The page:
The British are unafraid to talk about rationing. That’s something to admire.

I am a huge fan of Britain’s National Health Service (NHS), but probably not for the reasons many people might assume. It’s not because it’s “socialist” (a horribly inaccurate description), or that it’s nationalized, or anything like that. I’m a huge fan because somehow the people of Britain have developed the courage to talk about health care using very adult language. In the U.S., we can rarely progress beyond the equivalent of screaming toddler fits.

The British economy took a larger hit from the recession of 2008-9 than much of the rest of the world. Irrational exuberance apparently crossed the Atlantic and took root in the London financial markets. The NHS has been under the reality of “austerity” ever since (read tax hikes and budget cuts). No one is happy about the situation, but they soldier on discussing their options and trying to continue to do what the U.S. can’t: deliver the best care possible living within the realities of fixed budgets.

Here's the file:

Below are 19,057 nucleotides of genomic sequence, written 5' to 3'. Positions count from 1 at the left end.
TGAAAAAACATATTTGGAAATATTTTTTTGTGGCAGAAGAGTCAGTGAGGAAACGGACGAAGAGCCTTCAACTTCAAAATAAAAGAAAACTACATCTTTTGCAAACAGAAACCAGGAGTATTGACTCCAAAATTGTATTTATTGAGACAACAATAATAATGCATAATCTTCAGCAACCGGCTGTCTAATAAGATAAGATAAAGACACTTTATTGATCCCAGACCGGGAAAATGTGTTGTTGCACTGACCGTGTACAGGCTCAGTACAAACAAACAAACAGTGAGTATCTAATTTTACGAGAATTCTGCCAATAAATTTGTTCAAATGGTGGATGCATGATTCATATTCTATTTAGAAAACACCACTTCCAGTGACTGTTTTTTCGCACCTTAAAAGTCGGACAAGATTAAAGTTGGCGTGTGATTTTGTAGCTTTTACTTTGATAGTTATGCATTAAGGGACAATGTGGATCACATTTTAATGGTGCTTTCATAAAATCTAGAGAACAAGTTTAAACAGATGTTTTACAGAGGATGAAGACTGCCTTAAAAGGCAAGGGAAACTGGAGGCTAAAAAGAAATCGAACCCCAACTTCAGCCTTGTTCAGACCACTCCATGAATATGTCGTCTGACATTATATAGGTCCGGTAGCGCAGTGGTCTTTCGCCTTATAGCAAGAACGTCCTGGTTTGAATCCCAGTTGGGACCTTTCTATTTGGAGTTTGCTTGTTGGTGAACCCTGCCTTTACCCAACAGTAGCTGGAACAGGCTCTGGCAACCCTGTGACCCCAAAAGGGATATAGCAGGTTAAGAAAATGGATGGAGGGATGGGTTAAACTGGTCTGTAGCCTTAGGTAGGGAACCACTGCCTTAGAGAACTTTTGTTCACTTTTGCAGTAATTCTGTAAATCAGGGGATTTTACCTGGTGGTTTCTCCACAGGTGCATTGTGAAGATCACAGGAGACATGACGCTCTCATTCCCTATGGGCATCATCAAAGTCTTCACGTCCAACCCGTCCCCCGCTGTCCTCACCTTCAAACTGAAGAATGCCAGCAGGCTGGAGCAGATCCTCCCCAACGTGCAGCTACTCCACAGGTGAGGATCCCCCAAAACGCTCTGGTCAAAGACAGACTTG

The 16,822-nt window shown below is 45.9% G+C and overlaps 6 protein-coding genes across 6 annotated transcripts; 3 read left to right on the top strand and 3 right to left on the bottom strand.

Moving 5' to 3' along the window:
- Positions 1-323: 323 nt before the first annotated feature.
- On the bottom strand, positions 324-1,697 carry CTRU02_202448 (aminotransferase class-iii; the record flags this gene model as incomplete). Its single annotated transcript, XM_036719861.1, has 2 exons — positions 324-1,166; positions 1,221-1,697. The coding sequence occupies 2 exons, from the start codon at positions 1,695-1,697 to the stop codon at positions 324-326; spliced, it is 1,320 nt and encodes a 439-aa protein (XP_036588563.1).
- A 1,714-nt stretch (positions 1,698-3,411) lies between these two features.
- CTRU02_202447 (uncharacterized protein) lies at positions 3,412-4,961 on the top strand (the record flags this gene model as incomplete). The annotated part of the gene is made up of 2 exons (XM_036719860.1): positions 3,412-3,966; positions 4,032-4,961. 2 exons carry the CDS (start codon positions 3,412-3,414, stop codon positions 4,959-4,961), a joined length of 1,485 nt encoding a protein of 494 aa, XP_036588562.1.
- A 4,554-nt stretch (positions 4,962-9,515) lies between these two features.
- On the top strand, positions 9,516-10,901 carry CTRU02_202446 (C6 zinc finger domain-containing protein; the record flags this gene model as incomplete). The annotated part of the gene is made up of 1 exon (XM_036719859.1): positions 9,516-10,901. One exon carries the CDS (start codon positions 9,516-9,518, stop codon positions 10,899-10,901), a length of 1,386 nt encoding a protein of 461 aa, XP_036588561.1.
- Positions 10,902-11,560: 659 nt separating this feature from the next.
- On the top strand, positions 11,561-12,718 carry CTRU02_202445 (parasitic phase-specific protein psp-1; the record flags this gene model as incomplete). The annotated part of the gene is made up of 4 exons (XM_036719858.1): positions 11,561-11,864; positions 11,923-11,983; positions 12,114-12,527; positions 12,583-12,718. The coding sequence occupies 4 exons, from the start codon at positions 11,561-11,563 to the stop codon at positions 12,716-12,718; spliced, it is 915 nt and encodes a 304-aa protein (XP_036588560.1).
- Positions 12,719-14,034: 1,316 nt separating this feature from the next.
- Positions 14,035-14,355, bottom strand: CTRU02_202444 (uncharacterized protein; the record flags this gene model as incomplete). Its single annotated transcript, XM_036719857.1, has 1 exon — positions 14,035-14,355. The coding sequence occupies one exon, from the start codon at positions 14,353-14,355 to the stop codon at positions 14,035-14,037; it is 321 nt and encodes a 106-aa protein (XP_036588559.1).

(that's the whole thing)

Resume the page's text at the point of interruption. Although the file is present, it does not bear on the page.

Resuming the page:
That’s why the BMJ has articles that use the word “rationing” in them, as do some newspaper articles in the mainstream press. The NHS is rejecting requests for hip and knee replacement surgeries that are deemed to be more marginally indicated, as well as procedures deemed to be ineffective (such as trimming up frayed menisci in arthritic knees).

Just imagine what an American reporter would do with a story of a handsome elderly man, wishing to run more marathons, who complains that Medicare denied a knee surgery his orthopedic surgeon recommended. The bottom line that the surgery is actually worthless, according to good clinical trials, would never reach the screen, the reporter instead relying on testimonials from other patients who claim the procedure got them their life back.

Unfortunately, American politics and the media continue to devolve farther and farther away from adult conversations about difficult issues. I commend my British colleagues for showing us that human psychology and public discourse still allow for making difficult decisions at the national level, where public institutions have to live within their means.

Maybe one day, we could get a bunch of British physicians and their patients to perform at Shea Stadium. Maybe that would be the catalyst to awake the Americans to the innovations coming from the other side of the pond. A boy can dream!

Keep calm and ration on.

Richard Young is a family physician who blogs at American Health Scare.

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